While NMEDA appreciates the VA’s efforts, the agency was and still is only addressing the symptoms. NMEDA members have experienced no meaningful or consistent improvement in the payment processing timeline.
 
IV. NMEDA’s Past-Due VA Invoice Program Facts
Fourteen Past-Due VA Invoice Reports have been submitted to the VA Central Office in Washington, DC, since November 2010.
Overall, 3,907 past-due VA invoices totaling $34,332,600.88 have been submitted.
While the average number of days past-due is approximately 160 days (five months), there are numerous invoices over three years past-due.
It is estimated that 80% of the total amount past-due ($27,466,080.70) can be attributed to the AAE Program administered by the VA Prosthetics Department.  It is estimated that 20% of the total amount past-due ($6,866,520.18) belongs to the Auto Grant Program administered by the VBA.
Each dealer member averages $67,318.83 outstanding (past-due) for each Past-Due VA Invoice Program Report. However, some dealers show several hundred thousand dollars in past-due invoices on any given report.
In the latest Past-Due Invoice Report submitted to VA in February of 2015, one invoice was 2,368 days past-due (over 6 years) and 16% (34 out of 147 invoices) were over one year old. All invoices were complete and properly submitted, but none have been paid. In addition, complete and properly submitted invoices averaged nine months (271 days) past-due with over 63% of the invoices over 180 days past-due.  
 
 
 
V. Lack of Policy Uniformity Contributes to Slow Payment
Claims processing and payment procedures vary widely from one VA facility or VISN to the next. For example, a NMEDA member has reported that a properly submitted invoice will be paid within 30 to 35 days in Tennessee, while it can take six to eight months for a properly submitted invoice to be paid in Illinois and Indiana. Such inconsistent invoice processing amongst VISNs serves to illustrate the VA’s lack of uniform procedures and its own inability to implement and enforce prompt payment policy. The following are several additional examples of inconsistent VA policies and procedures negatively impacting the timely payment of non-VA provider invoices with respect to VA’s Auto Grant and AAE programs:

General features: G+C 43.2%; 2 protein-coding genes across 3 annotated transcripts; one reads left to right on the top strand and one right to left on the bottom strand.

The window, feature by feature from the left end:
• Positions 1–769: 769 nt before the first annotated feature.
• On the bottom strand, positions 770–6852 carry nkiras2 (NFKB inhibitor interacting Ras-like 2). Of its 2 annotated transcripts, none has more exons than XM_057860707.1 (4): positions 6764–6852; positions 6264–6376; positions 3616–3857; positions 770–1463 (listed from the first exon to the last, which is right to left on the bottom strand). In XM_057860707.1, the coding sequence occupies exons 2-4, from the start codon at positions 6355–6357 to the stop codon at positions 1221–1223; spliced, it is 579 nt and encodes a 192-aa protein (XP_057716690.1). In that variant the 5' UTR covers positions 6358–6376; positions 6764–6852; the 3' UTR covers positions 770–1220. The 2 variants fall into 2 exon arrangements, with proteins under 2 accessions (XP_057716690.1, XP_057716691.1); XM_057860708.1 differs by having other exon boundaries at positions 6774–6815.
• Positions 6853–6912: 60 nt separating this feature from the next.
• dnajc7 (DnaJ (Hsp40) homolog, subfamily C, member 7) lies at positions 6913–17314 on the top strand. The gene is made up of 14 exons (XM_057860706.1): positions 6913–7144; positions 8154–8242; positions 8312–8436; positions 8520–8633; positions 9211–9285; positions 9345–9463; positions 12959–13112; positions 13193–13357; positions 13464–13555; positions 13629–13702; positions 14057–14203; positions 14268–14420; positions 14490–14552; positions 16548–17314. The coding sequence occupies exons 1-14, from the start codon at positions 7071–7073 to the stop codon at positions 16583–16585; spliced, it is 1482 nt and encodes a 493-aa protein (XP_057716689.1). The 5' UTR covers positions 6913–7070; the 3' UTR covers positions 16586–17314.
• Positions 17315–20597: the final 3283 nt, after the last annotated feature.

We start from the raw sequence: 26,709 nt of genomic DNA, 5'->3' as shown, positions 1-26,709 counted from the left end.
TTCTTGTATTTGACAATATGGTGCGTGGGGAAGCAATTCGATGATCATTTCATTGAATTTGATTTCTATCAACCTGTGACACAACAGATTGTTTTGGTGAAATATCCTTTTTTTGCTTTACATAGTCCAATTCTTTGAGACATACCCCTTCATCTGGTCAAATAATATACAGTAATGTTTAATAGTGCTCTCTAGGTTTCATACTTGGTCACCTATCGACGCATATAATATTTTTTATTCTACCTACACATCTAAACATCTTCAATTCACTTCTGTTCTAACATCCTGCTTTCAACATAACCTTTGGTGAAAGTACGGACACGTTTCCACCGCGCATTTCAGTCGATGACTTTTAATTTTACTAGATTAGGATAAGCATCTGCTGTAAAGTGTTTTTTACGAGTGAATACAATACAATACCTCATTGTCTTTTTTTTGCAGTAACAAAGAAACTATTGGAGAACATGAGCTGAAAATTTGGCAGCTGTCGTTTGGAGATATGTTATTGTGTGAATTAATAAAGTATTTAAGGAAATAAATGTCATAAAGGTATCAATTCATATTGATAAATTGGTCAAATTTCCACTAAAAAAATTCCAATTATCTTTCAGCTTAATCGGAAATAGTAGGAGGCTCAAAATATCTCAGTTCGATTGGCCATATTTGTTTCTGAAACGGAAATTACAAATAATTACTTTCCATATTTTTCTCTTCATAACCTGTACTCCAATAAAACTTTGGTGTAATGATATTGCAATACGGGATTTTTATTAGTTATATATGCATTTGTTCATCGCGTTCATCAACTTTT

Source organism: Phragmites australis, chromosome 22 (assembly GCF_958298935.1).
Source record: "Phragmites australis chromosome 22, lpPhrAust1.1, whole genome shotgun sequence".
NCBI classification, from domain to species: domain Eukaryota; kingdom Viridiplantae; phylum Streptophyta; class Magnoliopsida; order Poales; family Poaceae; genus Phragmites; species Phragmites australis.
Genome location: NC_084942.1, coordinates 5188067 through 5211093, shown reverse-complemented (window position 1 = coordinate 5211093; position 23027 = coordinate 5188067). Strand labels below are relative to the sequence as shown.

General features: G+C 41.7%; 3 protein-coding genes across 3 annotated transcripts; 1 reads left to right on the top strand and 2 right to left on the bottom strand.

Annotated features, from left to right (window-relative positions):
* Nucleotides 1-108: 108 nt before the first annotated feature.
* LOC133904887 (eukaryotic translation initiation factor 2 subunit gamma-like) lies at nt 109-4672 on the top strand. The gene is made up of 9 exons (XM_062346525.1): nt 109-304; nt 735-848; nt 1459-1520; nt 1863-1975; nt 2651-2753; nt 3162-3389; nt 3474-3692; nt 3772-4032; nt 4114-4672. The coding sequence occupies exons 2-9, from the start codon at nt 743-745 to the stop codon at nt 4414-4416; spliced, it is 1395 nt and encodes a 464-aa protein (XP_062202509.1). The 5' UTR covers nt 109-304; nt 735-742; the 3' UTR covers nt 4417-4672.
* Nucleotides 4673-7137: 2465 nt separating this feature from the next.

California
A NMEDA dealer has two stores in the Los Angeles Metro Area and works with four different VA facilities. This member currently has thirteen outstanding invoices totaling $151,840.79 in past-due payments and averaging 355 days past-due (the oldest one dating back 648 days). This dealer has made numerous attempts to resolve the past-due invoices with the various VA facilities, to no avail. All thirteen of the invoices in question were submitted to the Prosthetics Department Central Office Staff under the NMEDA Past-Due VA Invoice Program, also to no avail. Neither the VA Central Office in Washington, DC, nor any of the local VA offices, has communicated with the dealer in an effort to resolve any of the thirteen past-due invoices. 
A different NMEDA member dealer with three stores in the Los Angeles Metro Area has five outstanding veteran accounts (nine separate invoices) totaling $69,000 in past-due payments averaging 196 days past-due (all invoices are over 120 days past-due). This mobility dealer continues to work for the veterans – and, by extension, with the VA – despite the fact that VA has still not paid for nearly $70,000 of previous work. 
 
Arizona
A veteran receiving care at the Phoenix VA Medical Center suffered from ALS. The mobility dealer had received prior authorization from the VA and the veteran had signed the 1394 and VA-4502 forms.  The van was delivered to the veteran’s home on October 27, 2011 and the dealer hand-delivered the paperwork to the VA within five working days of the van’s delivery date.   However, within two months, the veteran passed away.  After helping the veteran’s widow re-sell the van, this mobility dealer did not receive the 1394 payment until six months later.  The VA-4502 payment of $18,900 was not made until thirteen months later.  Throughout the so-called payment process, the VA stalled the payments to this dealer because the veteran had died before the claims were paid, even though the veteran was alive when he received the vehicle. In this case, the VA did not even follow its own payment process.  This example also underscores VA’s lack of a policy to accelerate the AAE/Auto Grant process in cases where time is critical (i.e., terminal illness).
 
Kentucky